Confounding on the other hand is where other factors confuse our interpretation of exposure and outcome. For example, imagine a study that suggests people who drink more coffee are more likely to develop heart disease. It would be tempting to conclude that coffee causes heart disease. But people who drink coffee also tend to smoke. And in this case smoking is a confounder. Since it is associated with both drinking coffee and heart disease, it can make it seem that coffee causes the condition, if we don’t take smoking into account.

In real life, there are many confounders – some more obvious than others. Because of this, epidemiological investigations take quite a bit of detective work to figure out what exposures really lead to the health outcomes, and which ones only appear to. To tease out what is relevant, and what is not, epidemiologists use statistics.
One standard practice in analyzing data is to look at the probability, or “p” value, to determine if the findings are likely to be true, or are simply due to chance. The lower the p-value, the more likely it is that the results of the study represent reality, and did not just happen because of chance or random variation.

Usually epidemiologists consider a p-value of 0.05 or lower as indicating that the study results are statistically significant, which is just a fancy way of saying that there’s less than 5% chance of these results being due to random variations. However, the p-value only helps you get a sense of whether study outcomes are due to chance or not. It does not help us examine how strong the association is, or how important the health implications are. And if statistics aren’t done well, even low p-values can be misleading.

Consider cancer risk. Epidemiological work shows that both smoking and processed and red meat, have a statistically significant association with increased cancer risk – meaning they both have p-values below 0.05. But, while smoking increases your chances of getting cancer by around 20x, or 2,000%, eating red and processed meats increases it by only 20%, or 0.2x. This is extremely low when you consider all the other things you’re exposed to that potentially impact your health – especially if the chances of getting cancer aren’t high to start with.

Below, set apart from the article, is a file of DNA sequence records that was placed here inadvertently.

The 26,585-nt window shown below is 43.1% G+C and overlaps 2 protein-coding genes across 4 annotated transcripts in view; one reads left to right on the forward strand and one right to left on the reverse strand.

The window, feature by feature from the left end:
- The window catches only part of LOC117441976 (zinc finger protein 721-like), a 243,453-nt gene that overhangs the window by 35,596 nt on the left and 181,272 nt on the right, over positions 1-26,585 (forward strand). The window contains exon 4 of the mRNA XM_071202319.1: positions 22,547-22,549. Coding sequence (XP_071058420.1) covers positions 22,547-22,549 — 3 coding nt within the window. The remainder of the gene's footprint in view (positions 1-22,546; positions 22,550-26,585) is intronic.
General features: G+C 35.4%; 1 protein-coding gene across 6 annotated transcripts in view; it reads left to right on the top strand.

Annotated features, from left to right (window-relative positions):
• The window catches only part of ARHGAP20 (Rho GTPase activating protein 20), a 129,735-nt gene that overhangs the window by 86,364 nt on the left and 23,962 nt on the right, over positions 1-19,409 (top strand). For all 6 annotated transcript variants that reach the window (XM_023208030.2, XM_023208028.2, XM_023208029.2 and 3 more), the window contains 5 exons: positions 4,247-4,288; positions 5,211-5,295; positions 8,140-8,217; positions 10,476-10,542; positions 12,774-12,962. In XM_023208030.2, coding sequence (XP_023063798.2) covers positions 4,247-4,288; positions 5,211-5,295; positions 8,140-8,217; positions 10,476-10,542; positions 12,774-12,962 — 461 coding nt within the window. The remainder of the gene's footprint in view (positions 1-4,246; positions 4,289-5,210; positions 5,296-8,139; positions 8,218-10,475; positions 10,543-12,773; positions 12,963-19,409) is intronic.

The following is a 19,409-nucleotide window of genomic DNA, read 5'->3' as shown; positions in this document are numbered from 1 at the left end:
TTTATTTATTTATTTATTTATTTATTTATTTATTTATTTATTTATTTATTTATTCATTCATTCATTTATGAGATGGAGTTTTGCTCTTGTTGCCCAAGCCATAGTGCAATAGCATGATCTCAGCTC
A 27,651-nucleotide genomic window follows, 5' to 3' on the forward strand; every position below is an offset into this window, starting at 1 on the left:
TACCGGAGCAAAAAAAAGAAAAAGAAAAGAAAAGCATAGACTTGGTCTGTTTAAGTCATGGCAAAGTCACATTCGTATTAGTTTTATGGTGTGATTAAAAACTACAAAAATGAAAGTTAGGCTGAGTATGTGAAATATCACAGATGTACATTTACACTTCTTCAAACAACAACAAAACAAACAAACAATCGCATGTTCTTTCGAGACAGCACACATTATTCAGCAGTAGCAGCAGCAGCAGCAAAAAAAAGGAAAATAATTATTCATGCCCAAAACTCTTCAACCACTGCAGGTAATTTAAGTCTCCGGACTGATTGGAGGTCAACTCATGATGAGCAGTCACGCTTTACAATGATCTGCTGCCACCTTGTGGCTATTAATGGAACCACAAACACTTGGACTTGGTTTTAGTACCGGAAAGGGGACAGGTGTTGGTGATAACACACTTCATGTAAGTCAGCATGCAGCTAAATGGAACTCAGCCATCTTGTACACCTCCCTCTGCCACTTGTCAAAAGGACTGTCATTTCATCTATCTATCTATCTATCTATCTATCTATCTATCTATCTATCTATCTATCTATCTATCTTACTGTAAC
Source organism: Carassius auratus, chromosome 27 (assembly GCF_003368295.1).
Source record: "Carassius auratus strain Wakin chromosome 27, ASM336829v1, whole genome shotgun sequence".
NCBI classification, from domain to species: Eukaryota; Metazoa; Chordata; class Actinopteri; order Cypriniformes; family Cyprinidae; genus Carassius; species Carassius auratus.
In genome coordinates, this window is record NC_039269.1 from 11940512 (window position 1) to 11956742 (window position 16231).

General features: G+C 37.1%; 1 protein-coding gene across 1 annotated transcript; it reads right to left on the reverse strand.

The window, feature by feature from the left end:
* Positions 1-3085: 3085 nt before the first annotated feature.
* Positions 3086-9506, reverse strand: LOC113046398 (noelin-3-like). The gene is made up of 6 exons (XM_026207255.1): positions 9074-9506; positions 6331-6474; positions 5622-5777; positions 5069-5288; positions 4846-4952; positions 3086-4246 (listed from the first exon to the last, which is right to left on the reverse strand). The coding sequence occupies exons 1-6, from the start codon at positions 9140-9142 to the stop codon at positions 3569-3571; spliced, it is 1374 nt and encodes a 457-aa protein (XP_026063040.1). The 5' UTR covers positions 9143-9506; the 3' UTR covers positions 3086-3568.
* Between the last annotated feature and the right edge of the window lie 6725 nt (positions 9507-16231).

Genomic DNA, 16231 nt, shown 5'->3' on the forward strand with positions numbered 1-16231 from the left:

And this is why looking at the p-value on its own is not enough. And researchers also need to consider how large of an effect an exposure has – called “effect size” – not just whether there’s likely to be an effect or not.

Lastly, when making sense of epidemiological studies, it’s important to remember that this science deals with the collective health of thousands and millions of people – and not individuals. Because we’re all different, and live under different conditions, it’s very hard to apply broad conclusions from such studies to single people. But they are good at indicating what whole communities should do to stay healthy. And just to complicate things further, epidemiology studies may not include people like you; meaning that they may be less important to you than to others.

The bottom line is that it takes a lot of work to conduct epidemiology studies well, and it takes a lot of work to interpret them correctly. Despite these difficulties, epidemiology is crucial to making public health decisions, and improving the well-being of people – so that, on balance, we all live healthier lives. These decisions do not only mean better healthy lifestyle recommendations and programs; they’re also important for reducing health care bills, and increasing productivity over tens of millions of people, which is why, even though it’s complicated, epidemiology is so important.